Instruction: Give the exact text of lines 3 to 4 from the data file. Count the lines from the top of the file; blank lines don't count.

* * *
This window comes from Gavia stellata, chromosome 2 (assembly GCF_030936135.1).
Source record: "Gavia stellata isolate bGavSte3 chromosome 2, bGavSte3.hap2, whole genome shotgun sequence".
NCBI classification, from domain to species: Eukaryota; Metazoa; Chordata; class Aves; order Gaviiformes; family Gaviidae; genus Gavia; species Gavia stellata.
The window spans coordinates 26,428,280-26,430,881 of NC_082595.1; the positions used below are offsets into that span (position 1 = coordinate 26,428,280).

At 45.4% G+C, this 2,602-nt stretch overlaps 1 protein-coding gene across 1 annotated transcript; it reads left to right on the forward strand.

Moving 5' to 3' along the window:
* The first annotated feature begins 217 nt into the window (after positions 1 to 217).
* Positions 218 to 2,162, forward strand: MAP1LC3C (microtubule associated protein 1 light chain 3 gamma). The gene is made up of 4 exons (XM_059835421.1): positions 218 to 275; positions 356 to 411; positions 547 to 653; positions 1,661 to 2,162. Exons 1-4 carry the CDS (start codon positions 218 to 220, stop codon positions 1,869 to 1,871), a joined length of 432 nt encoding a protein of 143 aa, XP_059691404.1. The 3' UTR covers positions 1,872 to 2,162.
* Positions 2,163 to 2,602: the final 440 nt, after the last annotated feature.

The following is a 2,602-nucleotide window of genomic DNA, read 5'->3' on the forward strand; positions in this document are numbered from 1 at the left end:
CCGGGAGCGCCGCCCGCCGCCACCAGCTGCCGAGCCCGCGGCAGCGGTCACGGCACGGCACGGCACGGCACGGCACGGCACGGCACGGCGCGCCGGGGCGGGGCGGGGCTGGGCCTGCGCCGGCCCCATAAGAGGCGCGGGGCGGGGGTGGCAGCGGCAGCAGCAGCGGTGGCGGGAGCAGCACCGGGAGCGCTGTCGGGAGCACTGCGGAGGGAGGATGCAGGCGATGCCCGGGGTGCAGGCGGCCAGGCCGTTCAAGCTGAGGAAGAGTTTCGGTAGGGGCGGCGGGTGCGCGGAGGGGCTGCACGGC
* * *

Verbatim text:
NCBI classification, from domain to species: Eukaryota; Metazoa; Chordata; class Aves; order Gaviiformes; family Gaviidae; genus Gavia; species Gavia stellata.
The window spans coordinates 26,428,280-26,430,881 of NC_082595.1; the positions used below are offsets into that span (position 1 = coordinate 26,428,280).